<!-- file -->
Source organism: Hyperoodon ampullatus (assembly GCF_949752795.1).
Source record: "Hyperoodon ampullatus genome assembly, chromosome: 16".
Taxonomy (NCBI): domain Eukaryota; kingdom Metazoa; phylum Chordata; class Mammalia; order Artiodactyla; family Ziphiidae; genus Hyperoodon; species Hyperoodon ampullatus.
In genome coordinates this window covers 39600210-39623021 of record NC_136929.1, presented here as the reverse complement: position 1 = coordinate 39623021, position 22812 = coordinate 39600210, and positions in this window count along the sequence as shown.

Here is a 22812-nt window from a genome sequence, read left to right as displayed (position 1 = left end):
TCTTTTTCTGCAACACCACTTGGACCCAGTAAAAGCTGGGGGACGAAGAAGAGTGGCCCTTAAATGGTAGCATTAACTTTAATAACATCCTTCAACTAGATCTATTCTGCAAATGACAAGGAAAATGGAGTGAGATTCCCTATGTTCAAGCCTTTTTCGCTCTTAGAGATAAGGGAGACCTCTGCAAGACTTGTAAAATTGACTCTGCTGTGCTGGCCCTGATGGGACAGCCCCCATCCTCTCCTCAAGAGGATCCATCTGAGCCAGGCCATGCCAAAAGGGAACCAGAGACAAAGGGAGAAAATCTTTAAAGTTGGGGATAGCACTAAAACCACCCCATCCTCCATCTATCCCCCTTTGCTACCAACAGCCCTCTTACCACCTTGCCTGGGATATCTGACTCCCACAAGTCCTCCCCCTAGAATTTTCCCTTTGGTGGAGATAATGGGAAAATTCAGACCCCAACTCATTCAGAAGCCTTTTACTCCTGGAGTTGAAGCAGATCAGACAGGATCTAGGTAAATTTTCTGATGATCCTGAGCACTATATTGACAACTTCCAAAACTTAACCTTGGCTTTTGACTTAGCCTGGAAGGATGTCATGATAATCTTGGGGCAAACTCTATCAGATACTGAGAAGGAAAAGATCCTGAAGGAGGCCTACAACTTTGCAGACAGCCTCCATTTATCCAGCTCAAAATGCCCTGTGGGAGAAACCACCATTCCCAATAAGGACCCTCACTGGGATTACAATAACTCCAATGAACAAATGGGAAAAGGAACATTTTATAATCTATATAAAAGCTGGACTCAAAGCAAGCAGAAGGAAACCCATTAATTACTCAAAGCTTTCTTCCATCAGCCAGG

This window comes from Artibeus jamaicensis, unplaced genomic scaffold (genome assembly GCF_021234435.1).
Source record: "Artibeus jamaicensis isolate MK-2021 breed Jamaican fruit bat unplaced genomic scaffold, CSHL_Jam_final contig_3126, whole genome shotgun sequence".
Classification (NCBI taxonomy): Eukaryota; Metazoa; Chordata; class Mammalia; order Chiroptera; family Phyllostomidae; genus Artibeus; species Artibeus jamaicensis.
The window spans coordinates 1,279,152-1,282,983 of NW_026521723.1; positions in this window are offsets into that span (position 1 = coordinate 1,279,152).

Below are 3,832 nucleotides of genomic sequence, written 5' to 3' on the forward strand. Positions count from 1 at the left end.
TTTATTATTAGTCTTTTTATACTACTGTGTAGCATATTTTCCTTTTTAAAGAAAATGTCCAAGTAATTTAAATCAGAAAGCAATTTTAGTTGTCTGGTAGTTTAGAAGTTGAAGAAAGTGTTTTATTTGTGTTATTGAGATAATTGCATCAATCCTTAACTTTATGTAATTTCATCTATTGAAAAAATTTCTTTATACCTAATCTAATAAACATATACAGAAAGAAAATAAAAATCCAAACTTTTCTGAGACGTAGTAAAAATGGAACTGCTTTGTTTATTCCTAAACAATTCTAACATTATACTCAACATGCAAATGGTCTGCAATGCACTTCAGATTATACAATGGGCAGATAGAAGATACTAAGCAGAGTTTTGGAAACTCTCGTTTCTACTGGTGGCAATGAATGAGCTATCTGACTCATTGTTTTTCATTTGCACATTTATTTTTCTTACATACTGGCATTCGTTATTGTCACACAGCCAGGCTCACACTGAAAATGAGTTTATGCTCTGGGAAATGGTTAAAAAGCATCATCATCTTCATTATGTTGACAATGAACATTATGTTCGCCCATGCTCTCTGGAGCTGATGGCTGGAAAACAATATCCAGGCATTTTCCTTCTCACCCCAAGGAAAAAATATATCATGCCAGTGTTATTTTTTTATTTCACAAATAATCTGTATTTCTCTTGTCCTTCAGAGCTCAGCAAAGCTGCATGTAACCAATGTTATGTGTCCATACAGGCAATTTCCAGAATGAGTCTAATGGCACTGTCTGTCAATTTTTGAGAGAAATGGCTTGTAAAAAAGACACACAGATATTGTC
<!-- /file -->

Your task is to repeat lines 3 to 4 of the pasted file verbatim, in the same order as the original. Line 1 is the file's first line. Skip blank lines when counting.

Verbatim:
Taxonomy (NCBI): domain Eukaryota; kingdom Metazoa; phylum Chordata; class Mammalia; order Artiodactyla; family Ziphiidae; genus Hyperoodon; species Hyperoodon ampullatus.
In genome coordinates this window covers 39600210-39623021 of record NC_136929.1, presented here as the reverse complement: position 1 = coordinate 39623021, position 22812 = coordinate 39600210, and positions in this window count along the sequence as shown.